Going through the slides from Ilya Grigorik‘s Velocity presentation on Optimizing the Critical Rendering Path, I saw another opportunity for automation. It would be very tedious to take an existing site (especially one with a lot of CSS) and determine which styles were used “above the fold” by hand. But it should be easy to determine which elements are initially in the viewport, and which styles affect them, programmatically.
- Determine the viewport. this can be changed as necessary to meet your particular needs
- Determine which elements are NOT in the initial viewport…
- …and remove them.
- Check your CSS rules to see which ones are still used. These belong in your critical rendering path.
- Make a mirror of the page.
mkdir orig && wget -E -H -k -K -p -nH --adjust-extension http://fasterness.com
- and a copy to play with:
cp -r orig modified
- make them available via HTTP any way you like.
- execute your script and make your CSS changes:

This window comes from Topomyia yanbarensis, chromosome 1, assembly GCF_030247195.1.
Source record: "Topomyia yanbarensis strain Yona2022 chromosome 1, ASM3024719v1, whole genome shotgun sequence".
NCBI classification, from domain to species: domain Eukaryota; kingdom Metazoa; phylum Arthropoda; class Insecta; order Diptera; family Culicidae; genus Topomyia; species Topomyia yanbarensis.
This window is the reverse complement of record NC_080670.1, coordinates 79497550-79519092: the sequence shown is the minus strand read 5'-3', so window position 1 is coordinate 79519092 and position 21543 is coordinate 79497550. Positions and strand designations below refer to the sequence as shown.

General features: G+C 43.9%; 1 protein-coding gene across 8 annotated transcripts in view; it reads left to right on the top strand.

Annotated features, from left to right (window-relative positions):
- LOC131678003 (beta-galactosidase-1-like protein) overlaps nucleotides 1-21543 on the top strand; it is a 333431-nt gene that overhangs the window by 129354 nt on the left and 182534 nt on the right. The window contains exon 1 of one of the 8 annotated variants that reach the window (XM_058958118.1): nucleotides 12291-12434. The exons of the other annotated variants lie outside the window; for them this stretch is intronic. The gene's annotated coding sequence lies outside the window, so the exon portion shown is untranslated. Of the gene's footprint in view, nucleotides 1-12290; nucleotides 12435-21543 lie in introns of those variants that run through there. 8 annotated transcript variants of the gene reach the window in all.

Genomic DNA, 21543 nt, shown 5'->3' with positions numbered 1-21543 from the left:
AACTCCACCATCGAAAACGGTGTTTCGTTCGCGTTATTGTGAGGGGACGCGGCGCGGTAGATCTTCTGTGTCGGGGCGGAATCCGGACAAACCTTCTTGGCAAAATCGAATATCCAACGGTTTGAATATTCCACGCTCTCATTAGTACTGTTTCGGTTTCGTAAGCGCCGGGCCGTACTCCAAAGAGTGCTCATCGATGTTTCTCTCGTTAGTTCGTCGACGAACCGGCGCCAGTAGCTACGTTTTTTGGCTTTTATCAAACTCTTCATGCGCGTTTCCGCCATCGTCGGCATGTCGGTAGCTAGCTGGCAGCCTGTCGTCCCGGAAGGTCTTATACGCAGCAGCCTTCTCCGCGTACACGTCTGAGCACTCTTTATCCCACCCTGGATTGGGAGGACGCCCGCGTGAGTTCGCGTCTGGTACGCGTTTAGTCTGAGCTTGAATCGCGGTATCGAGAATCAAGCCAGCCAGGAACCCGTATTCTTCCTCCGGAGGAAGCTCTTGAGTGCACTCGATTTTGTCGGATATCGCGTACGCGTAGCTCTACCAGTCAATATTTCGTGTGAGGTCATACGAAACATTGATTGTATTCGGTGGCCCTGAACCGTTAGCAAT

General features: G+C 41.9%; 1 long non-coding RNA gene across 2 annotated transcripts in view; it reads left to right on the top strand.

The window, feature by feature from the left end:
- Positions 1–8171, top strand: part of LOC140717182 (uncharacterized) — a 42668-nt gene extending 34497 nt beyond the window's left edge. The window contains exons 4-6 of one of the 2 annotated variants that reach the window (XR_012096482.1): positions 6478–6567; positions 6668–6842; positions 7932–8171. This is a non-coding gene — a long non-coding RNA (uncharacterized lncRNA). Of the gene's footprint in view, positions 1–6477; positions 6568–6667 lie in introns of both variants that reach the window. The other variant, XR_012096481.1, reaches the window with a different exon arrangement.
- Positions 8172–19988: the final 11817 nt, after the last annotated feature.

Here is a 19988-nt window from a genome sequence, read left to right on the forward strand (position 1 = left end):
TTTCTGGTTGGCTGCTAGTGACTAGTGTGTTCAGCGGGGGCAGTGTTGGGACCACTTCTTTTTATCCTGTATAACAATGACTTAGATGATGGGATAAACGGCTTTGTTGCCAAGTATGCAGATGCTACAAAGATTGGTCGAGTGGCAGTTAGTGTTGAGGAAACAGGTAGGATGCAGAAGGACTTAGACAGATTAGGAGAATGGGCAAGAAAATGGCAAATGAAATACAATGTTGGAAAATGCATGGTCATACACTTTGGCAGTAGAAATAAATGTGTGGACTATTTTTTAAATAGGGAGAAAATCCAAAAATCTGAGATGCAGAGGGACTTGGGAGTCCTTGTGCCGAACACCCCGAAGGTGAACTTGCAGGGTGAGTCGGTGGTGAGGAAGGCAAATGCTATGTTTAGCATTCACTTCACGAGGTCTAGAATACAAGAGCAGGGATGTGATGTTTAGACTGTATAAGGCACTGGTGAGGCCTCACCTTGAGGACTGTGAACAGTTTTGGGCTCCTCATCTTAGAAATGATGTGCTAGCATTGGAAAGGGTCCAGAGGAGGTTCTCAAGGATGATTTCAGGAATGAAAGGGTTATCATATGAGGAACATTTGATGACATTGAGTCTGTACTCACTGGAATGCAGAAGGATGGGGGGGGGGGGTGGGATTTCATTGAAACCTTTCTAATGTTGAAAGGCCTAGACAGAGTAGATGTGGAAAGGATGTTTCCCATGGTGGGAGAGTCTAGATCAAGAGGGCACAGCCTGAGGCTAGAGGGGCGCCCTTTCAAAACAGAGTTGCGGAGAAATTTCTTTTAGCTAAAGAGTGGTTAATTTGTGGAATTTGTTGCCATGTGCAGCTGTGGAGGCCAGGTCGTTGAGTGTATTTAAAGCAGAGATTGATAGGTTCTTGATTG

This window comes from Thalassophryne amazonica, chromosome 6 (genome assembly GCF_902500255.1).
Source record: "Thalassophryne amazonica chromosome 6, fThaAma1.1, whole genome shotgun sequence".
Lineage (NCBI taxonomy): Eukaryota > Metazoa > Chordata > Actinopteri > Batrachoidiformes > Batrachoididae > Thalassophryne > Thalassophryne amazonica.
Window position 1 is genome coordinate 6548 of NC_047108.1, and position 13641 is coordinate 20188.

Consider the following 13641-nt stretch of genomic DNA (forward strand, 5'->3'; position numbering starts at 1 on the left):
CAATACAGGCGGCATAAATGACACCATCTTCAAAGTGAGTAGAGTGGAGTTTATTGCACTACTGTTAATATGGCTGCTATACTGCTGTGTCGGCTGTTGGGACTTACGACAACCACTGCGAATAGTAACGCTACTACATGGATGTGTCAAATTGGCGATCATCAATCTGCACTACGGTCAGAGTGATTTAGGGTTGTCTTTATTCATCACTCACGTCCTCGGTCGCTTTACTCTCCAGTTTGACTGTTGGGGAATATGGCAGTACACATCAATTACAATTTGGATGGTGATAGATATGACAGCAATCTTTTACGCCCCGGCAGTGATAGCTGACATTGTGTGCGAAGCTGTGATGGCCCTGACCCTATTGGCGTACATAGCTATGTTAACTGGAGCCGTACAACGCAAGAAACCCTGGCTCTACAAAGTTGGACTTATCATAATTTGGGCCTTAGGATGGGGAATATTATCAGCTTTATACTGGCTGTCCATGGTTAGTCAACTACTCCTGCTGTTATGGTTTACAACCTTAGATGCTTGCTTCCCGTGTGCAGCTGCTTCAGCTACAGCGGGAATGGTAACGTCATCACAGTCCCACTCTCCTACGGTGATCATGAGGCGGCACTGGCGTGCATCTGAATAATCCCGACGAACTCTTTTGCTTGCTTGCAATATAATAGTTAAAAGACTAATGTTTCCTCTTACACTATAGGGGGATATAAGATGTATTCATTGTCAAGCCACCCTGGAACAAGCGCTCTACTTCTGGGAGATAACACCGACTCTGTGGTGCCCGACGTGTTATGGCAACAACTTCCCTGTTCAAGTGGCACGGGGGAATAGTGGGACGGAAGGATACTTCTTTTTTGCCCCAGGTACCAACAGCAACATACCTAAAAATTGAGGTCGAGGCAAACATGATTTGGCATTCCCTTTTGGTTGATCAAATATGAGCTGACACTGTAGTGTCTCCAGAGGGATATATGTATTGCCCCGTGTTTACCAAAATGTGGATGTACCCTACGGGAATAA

phantomjs aboveTheFold.js --url=http://fasterness.com/example/crp/orig/
- then test to see if there’s a difference:
phantomjs speedreport.js --url=http://fasterness.com/example/crp/orig/ > tmp/orig/report.html
phantomjs speedreport.js --url=http://fasterness.com/example/crp/modified/ > tmp/modified/report.html
After running through the tests a few times, this approach appears to shave around 100ms off the page load time even without altering the original CSS, only moving those requests to the bottom of the body. The script has a few obvious shortcomings and as yet did not catch every rule that I would like, but it’s a good start.